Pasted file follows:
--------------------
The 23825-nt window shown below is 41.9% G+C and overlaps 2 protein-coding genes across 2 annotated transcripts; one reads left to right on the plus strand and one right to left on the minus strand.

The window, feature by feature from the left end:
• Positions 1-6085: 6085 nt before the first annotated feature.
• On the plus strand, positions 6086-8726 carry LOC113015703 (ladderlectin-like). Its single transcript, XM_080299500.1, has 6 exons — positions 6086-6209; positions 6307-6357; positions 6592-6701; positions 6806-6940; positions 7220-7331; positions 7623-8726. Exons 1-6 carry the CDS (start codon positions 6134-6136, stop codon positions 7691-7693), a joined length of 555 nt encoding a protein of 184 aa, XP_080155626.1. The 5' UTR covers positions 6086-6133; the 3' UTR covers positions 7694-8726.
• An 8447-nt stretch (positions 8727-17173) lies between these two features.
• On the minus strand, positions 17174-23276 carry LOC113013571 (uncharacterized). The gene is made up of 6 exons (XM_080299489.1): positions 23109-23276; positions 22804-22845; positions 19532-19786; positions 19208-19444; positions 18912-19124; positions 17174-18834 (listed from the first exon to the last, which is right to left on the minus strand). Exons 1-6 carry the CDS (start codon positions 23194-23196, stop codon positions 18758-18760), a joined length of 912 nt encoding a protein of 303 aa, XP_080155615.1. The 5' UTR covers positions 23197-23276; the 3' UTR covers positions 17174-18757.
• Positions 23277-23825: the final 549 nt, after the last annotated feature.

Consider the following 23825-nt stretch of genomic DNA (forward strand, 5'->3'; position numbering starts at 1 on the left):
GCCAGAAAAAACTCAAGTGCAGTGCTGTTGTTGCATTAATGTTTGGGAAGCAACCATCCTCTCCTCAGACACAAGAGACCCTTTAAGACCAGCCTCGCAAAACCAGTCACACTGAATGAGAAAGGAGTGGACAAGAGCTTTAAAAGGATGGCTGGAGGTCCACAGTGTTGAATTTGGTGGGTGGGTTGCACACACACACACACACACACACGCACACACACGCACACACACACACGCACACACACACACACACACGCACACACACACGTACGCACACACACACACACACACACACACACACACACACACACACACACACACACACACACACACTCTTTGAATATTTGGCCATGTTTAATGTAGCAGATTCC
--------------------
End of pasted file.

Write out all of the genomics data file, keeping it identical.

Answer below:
The 23825-nt window shown below is 41.9% G+C and overlaps 2 protein-coding genes across 2 annotated transcripts; one reads left to right on the plus strand and one right to left on the minus strand.

The window, feature by feature from the left end:
• Positions 1-6085: 6085 nt before the first annotated feature.
• On the plus strand, positions 6086-8726 carry LOC113015703 (ladderlectin-like). Its single transcript, XM_080299500.1, has 6 exons — positions 6086-6209; positions 6307-6357; positions 6592-6701; positions 6806-6940; positions 7220-7331; positions 7623-8726. Exons 1-6 carry the CDS (start codon positions 6134-6136, stop codon positions 7691-7693), a joined length of 555 nt encoding a protein of 184 aa, XP_080155626.1. The 5' UTR covers positions 6086-6133; the 3' UTR covers positions 7694-8726.
• An 8447-nt stretch (positions 8727-17173) lies between these two features.
• On the minus strand, positions 17174-23276 carry LOC113013571 (uncharacterized). The gene is made up of 6 exons (XM_080299489.1): positions 23109-23276; positions 22804-22845; positions 19532-19786; positions 19208-19444; positions 18912-19124; positions 17174-18834 (listed from the first exon to the last, which is right to left on the minus strand). Exons 1-6 carry the CDS (start codon positions 23194-23196, stop codon positions 18758-18760), a joined length of 912 nt encoding a protein of 303 aa, XP_080155615.1. The 5' UTR covers positions 23197-23276; the 3' UTR covers positions 17174-18757.
• Positions 23277-23825: the final 549 nt, after the last annotated feature.

Consider the following 23825-nt stretch of genomic DNA (forward strand, 5'->3'; position numbering starts at 1 on the left):
GCCAGAAAAAACTCAAGTGCAGTGCTGTTGTTGCATTAATGTTTGGGAAGCAACCATCCTCTCCTCAGACACAAGAGACCCTTTAAGACCAGCCTCGCAAAACCAGTCACACTGAATGAGAAAGGAGTGGACAAGAGCTTTAAAAGGATGGCTGGAGGTCCACAGTGTTGAATTTGGTGGGTGGGTTGCACACACACACACACACACACACGCACACACACGCACACACACACACGCACACACACACACACACACGCACACACACACGTACGCACACACACACACACACACACACACACACACACACACACACACACACACACACACACACACTCTTTGAATATTTGGCCATGTTTAATGTAGCAGATTCC